Yes, of course the TV licence fee should be altered. It is an out-dated and archaic system. The best replacement would be a standard fee for each income-tax or council-tax payer. This should be easy enough to calculate and would remove the chance or people trying to dodge payment. If it is felt necessary the “free” TV licence for the over-75s could remain, as could the similar concession for blind people. (Isn’t it odd that we provide something like TV free for those least able to benefit from it? Deaf people don’t require a radio licence either!) This system would also remove the regular badgering of those of us eccentric enough not to own a television. Just imagine if we received a regular notice saying “our records show that you haven’t got a shotgun license” and demanding that we get one immediatley, even though we don’t own a gun!

I suggest £100 per annum would be a reasonable amount to charge each tax-payer for what is after all a very worth while service. This should be easy to administer. Even the most incompetent of governments should have such basic information as Total population, broken down into those paying income tax or council tax and charge them a fixed sum each. People over 75 could be exempt, if this is felt necessary, as could school-age children. Then all that needs to be done is to bill each individual or household for the appropriate amount.

This would actually cost me and my husband more as we don’t have a TV (or a licence). But the idea of paying for something you don’t immediatley want or need is nothing new.  All taxpayers contribute to the cost of the Health  and Education Services.  We all pay towards the upkeep of our roads, even someone who never leaves their home. Will the government adopt this obvious easy and sensible way to fund public service broadcasting in Britain? NO WAY!!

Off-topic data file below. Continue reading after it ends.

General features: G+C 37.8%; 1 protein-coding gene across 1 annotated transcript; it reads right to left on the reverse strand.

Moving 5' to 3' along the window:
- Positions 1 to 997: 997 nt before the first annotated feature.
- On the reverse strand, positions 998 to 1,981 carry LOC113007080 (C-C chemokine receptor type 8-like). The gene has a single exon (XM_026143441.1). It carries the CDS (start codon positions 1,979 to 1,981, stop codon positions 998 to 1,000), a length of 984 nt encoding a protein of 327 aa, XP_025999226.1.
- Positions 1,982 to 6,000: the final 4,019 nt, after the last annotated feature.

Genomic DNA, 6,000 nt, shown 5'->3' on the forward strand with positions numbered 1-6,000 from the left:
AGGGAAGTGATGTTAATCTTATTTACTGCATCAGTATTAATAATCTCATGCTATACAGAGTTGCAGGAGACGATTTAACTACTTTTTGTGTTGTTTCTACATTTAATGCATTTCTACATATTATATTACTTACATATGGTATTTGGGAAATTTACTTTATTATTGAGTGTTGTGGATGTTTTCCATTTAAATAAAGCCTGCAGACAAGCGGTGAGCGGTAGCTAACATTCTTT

One extra thought: it seems unfair that the licence fee goes to the B.B.C. and the independent broadcasters get nothing.







Lancashire County Council are planning – or do I mean scheming – to close half of the public libraries in the county. 

Incredible? Yes. Not their fault? So they claim. It is all to do with central goverment cutting the cash allocated to local authorities. Each year they are allowed less and less, while the services they have to provide cost more and more. David Cameron calls it “Austerity” – some of us can think of more accurate and less repeatable names!

Here is something I wrote about this situation in a hurry one Sunday morning. I don’t know where it will go …yet.

There are those who cannot read
Because they are blind:
They have braille and talking books.
There are those who cannot read
Because they are dyslexic
They have special classes.
There are those who do not read
Because they don’t like stories, plays, poems,
Anything that is not dry and factual.
There are those who cannot read
Because they have no schools, no teachers, no books.
Bare existence all they can hope for.
They have my prayers and my Oxfam donation.